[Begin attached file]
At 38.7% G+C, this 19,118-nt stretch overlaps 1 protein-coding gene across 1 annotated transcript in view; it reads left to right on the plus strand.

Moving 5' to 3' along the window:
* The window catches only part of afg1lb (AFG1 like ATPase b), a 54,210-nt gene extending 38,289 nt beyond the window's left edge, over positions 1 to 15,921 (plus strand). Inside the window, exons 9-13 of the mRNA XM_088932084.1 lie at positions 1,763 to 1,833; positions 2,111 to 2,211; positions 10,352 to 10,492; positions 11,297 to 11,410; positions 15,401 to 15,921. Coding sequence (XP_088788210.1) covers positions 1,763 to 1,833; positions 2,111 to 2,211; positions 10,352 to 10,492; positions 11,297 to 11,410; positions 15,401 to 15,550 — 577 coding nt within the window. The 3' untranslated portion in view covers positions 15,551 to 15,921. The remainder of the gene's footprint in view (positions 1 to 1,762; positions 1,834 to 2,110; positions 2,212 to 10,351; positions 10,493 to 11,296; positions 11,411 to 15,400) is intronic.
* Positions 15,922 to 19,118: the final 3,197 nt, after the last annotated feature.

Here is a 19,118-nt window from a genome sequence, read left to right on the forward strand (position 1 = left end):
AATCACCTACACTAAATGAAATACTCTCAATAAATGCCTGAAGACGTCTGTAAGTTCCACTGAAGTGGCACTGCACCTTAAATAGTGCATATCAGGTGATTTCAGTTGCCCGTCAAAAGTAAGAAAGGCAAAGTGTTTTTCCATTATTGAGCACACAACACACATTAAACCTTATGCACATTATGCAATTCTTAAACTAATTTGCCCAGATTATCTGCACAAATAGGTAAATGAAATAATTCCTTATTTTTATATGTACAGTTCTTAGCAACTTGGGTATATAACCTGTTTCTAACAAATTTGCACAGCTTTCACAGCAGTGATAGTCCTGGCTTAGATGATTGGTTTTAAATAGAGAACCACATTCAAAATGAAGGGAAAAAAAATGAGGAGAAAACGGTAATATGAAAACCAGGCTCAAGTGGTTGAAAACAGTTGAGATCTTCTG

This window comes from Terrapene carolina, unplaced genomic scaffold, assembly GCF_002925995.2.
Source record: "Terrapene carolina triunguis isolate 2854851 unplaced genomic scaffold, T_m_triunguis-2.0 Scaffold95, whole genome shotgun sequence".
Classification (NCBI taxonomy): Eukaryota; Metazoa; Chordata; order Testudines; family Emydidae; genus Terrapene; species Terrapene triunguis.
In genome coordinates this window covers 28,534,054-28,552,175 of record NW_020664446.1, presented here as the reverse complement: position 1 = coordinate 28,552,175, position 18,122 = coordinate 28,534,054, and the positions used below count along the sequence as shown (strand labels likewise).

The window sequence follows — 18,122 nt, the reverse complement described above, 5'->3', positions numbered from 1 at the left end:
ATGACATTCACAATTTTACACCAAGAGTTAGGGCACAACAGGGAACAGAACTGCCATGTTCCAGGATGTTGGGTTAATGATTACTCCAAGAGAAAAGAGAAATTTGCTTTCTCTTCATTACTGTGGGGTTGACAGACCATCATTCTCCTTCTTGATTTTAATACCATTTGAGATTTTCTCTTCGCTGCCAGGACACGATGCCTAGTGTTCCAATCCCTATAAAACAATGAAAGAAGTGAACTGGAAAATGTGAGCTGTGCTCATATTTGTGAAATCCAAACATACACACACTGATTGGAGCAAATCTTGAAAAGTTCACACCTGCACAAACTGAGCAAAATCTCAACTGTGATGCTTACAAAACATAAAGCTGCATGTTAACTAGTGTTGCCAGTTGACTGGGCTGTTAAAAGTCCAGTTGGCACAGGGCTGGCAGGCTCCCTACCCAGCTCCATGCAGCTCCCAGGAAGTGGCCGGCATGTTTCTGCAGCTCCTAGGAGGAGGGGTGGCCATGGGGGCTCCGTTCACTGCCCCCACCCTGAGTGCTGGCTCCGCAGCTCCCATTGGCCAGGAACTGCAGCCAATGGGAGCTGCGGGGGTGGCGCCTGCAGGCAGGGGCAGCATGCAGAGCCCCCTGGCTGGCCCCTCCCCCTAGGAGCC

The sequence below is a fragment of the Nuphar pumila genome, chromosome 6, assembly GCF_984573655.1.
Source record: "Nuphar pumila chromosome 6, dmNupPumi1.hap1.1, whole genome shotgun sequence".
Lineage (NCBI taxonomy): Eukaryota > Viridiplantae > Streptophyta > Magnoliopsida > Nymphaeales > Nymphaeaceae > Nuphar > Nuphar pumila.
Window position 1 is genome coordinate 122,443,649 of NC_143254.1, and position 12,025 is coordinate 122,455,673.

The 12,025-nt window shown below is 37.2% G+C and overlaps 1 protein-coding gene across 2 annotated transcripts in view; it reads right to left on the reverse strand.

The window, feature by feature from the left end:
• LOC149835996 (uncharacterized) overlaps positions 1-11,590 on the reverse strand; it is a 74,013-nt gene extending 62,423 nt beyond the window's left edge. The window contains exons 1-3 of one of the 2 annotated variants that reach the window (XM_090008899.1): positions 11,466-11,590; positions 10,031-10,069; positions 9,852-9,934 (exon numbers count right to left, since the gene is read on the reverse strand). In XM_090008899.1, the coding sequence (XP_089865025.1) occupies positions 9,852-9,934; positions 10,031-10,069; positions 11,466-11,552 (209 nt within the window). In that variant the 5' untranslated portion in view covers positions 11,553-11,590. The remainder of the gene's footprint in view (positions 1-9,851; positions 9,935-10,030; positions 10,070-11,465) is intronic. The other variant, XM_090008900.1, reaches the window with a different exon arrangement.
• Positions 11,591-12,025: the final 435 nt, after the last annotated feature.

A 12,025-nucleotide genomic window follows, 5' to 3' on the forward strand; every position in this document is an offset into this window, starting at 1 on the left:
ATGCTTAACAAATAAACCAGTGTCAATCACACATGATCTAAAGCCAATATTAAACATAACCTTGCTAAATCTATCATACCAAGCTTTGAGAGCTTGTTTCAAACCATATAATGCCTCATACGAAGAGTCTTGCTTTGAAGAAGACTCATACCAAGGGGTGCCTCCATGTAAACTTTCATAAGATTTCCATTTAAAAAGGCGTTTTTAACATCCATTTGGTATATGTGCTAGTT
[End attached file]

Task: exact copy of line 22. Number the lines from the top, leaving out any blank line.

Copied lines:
ATGCTTAACAAATAAACCAGTGTCAATCACACATGATCTAAAGCCAATATTAAACATAACCTTGCTAAATCTATCATACCAAGCTTTGAGAGCTTGTTTCAAACCATATAATGCCTCATACGAAGAGTCTTGCTTTGAAGAAGACTCATACCAAGGGGTGCCTCCATGTAAACTTTCATAAGATTTCCATTTAAAAAGGCGTTTTTAACATCCATTTGGTATATGTGCTAGTT